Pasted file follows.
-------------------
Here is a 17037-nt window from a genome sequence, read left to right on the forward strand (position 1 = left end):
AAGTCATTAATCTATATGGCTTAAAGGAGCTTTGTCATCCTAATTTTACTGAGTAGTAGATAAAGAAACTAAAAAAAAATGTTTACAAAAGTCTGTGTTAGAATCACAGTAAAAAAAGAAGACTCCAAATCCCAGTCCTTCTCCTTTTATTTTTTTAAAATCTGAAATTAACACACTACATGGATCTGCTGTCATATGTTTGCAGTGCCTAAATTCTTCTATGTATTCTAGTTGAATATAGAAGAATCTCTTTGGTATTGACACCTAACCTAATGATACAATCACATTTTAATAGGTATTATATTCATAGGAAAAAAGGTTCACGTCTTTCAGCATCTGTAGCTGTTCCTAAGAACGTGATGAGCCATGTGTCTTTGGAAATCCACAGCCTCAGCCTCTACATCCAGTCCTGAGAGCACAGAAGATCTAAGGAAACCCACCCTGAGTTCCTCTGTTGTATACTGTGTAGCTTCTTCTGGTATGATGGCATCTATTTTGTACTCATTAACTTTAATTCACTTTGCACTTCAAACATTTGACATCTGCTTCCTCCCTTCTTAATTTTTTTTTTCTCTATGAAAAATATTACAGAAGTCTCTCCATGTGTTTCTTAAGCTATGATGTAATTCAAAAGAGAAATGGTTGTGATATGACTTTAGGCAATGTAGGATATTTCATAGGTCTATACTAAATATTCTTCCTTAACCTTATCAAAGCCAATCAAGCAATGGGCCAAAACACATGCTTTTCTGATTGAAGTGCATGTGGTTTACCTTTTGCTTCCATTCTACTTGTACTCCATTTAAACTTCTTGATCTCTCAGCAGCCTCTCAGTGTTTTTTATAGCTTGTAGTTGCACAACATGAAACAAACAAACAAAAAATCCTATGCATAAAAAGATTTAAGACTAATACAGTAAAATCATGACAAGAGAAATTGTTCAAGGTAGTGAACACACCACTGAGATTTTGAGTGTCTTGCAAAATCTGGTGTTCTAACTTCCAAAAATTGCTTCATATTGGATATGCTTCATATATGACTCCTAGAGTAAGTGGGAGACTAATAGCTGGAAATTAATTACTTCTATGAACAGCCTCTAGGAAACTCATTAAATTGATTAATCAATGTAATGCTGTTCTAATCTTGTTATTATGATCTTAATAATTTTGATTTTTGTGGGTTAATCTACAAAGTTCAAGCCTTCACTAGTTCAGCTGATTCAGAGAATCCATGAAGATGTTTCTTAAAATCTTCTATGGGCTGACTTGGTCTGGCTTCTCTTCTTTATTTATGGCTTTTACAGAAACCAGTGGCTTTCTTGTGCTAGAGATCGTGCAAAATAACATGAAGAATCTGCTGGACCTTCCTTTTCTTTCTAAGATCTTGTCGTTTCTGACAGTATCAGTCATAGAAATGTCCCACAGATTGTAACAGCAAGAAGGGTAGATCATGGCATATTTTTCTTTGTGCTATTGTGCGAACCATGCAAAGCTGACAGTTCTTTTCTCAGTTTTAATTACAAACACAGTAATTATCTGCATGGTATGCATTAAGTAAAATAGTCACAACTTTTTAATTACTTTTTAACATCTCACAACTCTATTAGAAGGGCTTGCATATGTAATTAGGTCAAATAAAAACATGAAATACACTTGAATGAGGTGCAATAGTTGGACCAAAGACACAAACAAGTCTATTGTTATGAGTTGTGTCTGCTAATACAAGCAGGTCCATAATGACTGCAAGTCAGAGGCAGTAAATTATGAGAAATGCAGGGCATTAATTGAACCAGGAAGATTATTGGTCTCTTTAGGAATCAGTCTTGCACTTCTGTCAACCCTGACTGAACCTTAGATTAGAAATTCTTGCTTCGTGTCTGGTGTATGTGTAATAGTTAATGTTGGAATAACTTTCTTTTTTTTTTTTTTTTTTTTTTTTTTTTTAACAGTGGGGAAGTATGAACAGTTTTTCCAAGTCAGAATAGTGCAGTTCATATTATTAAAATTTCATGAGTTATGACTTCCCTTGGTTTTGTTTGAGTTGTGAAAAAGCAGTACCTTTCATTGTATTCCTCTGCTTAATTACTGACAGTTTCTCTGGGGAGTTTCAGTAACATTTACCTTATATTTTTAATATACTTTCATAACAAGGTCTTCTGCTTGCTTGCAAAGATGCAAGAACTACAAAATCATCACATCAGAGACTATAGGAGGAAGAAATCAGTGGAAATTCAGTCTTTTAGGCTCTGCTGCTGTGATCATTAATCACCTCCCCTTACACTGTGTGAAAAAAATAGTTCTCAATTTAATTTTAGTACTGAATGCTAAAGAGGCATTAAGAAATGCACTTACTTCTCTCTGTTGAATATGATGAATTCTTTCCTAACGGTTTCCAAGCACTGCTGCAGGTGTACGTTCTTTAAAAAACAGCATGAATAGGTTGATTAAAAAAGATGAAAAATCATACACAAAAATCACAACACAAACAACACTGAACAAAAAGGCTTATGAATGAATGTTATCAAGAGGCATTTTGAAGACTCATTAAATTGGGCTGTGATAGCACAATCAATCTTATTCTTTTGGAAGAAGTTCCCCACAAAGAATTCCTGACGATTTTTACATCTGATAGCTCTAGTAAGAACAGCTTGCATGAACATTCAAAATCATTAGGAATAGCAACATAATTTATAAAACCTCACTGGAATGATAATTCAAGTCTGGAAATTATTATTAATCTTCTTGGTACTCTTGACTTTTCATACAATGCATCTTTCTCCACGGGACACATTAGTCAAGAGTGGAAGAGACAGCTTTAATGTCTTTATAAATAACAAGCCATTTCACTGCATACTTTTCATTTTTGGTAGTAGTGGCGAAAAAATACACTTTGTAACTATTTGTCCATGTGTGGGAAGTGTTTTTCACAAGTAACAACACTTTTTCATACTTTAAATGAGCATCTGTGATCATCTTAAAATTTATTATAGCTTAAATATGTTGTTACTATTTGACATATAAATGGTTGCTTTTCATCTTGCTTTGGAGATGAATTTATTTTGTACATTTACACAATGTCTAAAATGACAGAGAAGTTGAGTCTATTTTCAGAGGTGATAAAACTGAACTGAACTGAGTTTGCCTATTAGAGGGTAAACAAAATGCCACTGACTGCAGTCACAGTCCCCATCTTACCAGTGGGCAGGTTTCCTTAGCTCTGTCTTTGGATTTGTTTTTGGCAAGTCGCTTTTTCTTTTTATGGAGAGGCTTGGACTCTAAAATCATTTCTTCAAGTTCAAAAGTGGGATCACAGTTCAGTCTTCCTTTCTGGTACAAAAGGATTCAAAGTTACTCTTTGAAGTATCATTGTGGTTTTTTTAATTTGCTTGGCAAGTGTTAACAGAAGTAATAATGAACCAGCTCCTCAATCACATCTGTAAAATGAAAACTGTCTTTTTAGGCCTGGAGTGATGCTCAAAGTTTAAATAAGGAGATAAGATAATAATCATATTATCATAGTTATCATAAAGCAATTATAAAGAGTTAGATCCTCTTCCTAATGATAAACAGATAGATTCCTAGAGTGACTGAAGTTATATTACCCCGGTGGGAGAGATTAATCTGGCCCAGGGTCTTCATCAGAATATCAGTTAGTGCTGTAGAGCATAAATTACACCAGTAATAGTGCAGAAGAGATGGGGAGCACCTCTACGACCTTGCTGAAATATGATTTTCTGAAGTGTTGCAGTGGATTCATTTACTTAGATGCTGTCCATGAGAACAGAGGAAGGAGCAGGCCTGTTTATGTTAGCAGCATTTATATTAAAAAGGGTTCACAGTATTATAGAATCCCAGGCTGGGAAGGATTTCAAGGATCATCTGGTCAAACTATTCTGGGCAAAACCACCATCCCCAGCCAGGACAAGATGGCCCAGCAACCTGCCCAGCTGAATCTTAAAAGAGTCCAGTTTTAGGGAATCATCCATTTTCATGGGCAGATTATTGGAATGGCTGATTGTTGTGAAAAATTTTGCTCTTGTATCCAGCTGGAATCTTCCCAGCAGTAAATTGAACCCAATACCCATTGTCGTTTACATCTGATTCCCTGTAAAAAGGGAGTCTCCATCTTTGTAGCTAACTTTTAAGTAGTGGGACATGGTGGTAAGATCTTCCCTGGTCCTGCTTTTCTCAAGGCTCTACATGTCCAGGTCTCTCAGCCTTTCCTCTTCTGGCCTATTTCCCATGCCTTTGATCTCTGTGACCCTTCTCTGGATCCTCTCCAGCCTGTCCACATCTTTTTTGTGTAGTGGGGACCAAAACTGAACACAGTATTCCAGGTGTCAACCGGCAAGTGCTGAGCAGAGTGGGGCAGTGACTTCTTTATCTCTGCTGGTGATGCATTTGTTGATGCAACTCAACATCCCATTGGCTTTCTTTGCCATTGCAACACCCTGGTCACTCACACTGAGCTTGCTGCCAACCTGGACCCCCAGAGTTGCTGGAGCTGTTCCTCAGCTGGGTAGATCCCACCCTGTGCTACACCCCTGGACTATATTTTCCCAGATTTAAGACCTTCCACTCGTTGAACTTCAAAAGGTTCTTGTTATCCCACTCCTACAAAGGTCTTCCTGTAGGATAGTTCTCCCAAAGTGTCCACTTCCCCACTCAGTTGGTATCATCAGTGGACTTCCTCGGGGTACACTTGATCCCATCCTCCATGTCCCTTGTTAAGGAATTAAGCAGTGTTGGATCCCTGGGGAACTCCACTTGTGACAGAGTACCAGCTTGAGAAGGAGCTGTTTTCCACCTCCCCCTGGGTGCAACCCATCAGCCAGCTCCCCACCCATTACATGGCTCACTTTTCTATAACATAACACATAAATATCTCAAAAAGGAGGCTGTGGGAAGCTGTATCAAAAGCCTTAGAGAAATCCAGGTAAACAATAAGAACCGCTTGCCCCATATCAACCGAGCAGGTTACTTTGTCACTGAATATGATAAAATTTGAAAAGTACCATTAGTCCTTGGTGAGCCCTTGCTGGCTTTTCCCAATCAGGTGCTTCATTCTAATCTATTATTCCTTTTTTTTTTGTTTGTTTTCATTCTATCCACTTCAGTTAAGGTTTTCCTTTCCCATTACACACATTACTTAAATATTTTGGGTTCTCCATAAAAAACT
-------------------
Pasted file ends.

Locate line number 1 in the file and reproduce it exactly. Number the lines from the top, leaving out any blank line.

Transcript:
Here is a 17037-nt window from a genome sequence, read left to right on the forward strand (position 1 = left end):